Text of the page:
At vero eos et accusamus et iusto odio dignissimos ducimus qui blanditiis praesentium voluptatum deleniti atque corrupti quos dolores et quas molestias excepturi sint occaecati cupiditate non provident, similique sunt in culpa qui officia deserunt mollitia animi, id est laborum et dolorum fuga. Et harum quidem rerum facilis est et expedita distinctio. Nam libero tempore, cum soluta nobis est eligendi optio cumque nihil impedit quo minus id quod maxime placeat facere possimus, omnis voluptas assumenda est, omnis dolor repellendus. Itaque earum rerum hic tenetur a sapiente delectus, ut aut reiciendis voluptatibus maiores alias consequatur aut perferendis doloribus asperiores repellat.
In the same context like growth rate of sales but better is to use turnover items of working capital or turnover working capital as a whole
I dont quite understand, if you increase the turnover and working capital with the same growth rate, the absolute value will be different. Let say for example, turnover 100 and working capital also is 100 and growth rate is 10%. Next year turnover is 110 and the same goes to working capital. What if the 10 increase in turnover is derived from cash transaction? The 10 from working capital might be derived from elsewhere, maybe from a/c receivable, payable and inventory. So again, what is the preferable growth rate for working capital when calculating DCF?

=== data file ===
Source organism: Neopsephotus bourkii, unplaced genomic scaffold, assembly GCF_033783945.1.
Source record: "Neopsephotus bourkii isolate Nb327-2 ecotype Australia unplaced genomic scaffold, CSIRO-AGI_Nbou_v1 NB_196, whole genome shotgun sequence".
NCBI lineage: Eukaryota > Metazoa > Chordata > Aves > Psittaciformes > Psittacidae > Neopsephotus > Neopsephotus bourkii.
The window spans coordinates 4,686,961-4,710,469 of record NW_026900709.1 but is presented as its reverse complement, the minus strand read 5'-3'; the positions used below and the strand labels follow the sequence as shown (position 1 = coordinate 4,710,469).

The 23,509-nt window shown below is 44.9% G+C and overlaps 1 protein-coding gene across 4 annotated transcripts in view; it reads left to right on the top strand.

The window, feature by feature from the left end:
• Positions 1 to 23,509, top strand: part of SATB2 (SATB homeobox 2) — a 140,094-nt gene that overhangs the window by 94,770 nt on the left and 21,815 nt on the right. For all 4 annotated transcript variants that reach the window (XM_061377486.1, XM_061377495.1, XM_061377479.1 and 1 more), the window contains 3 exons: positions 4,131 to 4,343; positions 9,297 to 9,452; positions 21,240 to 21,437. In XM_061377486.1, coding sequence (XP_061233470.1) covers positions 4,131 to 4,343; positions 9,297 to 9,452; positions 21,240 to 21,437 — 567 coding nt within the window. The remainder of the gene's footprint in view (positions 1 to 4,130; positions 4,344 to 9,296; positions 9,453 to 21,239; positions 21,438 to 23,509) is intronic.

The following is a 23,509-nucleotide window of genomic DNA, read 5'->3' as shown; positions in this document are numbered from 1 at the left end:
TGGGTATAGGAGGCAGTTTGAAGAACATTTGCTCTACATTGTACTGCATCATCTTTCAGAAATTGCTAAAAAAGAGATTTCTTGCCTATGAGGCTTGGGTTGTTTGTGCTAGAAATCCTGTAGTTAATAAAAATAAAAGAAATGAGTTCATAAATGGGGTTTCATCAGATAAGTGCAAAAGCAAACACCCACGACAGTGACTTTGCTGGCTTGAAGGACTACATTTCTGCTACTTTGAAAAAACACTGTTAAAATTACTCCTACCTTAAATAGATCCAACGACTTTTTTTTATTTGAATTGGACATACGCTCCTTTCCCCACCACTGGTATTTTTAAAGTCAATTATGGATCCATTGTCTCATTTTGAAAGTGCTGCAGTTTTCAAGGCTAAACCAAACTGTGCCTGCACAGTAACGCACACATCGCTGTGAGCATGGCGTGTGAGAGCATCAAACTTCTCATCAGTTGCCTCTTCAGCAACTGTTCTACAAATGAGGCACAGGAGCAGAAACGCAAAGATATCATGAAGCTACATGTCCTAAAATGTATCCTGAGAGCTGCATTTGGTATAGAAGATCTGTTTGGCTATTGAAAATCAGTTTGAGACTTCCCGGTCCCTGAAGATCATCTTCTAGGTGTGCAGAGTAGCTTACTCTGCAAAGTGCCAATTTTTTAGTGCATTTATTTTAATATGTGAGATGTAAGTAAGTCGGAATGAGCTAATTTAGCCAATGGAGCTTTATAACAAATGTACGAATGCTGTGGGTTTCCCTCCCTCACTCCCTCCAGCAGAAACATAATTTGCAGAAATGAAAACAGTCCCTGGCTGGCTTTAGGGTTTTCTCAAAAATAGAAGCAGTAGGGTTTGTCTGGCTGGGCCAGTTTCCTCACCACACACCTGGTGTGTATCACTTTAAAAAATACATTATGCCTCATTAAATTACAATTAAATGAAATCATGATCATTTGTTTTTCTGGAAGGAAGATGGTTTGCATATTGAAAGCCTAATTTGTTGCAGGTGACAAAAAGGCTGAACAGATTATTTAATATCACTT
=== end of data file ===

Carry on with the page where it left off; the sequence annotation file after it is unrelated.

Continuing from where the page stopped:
I mention turnover in the meaning of how many days you need to transform a item into cash e.g. Turnover time of inventories is about 60 so that you need to wait 60 days until one piece of inventories is sold. When you plan work capital you will aim every item separately e.g. Turnover time of inventories is for 2011 60 days 2012 65 days and finally you work item out according to this formula: turnover time of item * sales / 365 equals item for future year. Preferable growth of working capital is prefed for residual period (5, 10 or 15 years later, for stabilised business) and it could be somewhere between expecting inflation and growth of GDP
Working capital should be assumed as a % of sales ...so if sales grow so will working capital needs .. to determine the % to be used ... use historical average post confirming with industry average ... if company has had negative change in WC in the past... use closer to industry average .. if industry average is currenty ngative set chan ge in WC to Zero..
I agreed with you Pavel, but for residual period, is that the practise to use GDP growth rate, i know is time consuming to forecast every items on financial statements to get accurate working capital for residual period (5, 10, 15 years), but wouldn't it be a fundamental errors (accounting) in terms of cash flows for those period?
I am not sure what you mean. This approach is common in european condition and I don't see any problem with this technique. There will be the deviation from future reality but it is not against DCF approach.
Owh.. ok then.. Thanks for the clarification..